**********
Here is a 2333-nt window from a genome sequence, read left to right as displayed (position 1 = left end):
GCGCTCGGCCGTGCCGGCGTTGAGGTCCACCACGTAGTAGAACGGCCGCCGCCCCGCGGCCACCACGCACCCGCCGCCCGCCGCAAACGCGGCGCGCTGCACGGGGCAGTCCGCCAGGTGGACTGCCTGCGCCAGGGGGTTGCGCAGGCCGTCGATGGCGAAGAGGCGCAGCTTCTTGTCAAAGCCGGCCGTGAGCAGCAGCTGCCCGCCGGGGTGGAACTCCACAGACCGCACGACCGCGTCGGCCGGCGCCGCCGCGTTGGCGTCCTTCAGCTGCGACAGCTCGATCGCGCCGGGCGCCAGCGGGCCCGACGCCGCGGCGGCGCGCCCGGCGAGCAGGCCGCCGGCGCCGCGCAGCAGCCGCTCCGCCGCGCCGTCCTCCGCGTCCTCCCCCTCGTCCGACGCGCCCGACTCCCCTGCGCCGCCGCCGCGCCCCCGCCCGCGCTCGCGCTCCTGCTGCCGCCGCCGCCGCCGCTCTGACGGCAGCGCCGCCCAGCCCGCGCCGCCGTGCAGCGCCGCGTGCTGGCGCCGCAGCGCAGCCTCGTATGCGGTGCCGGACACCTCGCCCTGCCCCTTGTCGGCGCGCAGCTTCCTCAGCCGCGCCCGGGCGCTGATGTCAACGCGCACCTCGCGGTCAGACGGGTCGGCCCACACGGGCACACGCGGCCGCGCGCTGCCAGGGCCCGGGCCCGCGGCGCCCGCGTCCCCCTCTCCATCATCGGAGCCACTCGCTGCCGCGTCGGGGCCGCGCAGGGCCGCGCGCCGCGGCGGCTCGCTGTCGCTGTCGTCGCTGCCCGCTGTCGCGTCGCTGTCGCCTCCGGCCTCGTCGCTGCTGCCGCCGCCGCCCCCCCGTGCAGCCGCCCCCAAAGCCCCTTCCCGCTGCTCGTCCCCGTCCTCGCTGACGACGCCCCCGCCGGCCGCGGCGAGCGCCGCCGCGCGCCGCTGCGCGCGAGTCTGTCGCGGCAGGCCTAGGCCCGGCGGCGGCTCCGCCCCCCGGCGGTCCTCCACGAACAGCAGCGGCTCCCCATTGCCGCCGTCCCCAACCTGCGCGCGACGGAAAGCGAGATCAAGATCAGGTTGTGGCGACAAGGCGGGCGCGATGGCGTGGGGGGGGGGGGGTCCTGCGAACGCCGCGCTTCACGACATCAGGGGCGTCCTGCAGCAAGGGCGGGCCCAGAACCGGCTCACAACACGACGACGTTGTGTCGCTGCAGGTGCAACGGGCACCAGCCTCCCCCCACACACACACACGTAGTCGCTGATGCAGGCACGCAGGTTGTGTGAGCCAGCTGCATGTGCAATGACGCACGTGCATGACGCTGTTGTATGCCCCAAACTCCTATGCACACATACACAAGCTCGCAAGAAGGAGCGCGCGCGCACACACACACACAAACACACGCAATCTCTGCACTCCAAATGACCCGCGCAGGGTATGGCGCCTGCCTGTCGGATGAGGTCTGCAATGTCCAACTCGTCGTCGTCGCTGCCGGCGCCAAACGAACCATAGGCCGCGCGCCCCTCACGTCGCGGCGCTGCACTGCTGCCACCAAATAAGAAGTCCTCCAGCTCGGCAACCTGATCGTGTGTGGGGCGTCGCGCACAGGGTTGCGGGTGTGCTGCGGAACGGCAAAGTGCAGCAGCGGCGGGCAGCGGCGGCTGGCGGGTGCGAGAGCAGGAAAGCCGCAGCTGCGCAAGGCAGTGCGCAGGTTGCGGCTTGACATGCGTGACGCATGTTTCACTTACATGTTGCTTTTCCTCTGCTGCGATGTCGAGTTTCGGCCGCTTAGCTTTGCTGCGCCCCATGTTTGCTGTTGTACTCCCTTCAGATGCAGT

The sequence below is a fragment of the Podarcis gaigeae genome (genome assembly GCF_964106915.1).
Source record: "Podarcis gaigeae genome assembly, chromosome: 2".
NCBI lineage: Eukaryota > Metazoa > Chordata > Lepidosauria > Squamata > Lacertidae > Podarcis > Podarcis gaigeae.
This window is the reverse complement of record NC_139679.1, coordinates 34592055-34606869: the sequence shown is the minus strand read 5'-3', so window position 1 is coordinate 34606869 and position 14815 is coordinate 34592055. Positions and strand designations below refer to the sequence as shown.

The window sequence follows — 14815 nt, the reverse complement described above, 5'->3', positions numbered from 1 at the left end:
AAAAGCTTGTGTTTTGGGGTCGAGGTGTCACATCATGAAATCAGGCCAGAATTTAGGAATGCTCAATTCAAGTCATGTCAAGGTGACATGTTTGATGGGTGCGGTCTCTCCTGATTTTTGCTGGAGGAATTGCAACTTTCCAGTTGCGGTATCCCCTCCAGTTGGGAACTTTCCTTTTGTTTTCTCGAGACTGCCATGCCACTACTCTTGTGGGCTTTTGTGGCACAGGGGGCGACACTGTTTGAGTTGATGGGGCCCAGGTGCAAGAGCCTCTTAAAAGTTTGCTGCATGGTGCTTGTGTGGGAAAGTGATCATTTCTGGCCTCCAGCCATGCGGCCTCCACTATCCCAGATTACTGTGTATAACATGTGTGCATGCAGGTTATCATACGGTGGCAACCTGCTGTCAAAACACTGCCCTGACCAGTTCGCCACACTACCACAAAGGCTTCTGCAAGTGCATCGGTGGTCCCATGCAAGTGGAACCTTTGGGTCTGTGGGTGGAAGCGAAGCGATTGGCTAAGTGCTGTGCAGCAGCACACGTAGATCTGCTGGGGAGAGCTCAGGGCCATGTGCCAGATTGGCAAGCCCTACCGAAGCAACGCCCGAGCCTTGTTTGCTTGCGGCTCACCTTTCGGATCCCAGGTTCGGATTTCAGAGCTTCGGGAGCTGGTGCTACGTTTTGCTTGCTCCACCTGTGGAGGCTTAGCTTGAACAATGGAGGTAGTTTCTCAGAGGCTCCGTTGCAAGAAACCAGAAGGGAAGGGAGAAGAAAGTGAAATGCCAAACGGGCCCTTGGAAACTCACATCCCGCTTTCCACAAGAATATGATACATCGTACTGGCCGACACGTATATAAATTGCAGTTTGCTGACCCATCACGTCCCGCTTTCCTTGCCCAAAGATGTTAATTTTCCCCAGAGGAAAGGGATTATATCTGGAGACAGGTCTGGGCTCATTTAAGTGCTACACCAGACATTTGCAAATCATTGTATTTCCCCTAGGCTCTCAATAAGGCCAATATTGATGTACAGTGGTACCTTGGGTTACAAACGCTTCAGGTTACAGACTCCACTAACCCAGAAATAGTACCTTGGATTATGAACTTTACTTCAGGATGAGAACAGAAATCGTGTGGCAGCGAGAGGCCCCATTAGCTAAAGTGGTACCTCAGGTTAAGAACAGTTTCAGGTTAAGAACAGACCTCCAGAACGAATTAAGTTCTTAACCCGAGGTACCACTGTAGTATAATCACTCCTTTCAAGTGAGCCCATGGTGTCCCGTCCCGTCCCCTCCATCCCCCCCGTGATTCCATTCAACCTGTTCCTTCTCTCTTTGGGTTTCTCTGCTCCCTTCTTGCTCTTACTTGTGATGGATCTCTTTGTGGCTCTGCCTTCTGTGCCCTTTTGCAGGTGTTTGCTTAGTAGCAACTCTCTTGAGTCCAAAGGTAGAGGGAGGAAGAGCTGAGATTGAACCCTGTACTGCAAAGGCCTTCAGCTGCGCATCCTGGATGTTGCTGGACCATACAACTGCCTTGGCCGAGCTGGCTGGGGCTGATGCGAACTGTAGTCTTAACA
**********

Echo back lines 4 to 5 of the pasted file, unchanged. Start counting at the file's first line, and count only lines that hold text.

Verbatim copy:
Source record: "Podarcis gaigeae genome assembly, chromosome: 2".
NCBI lineage: Eukaryota > Metazoa > Chordata > Lepidosauria > Squamata > Lacertidae > Podarcis > Podarcis gaigeae.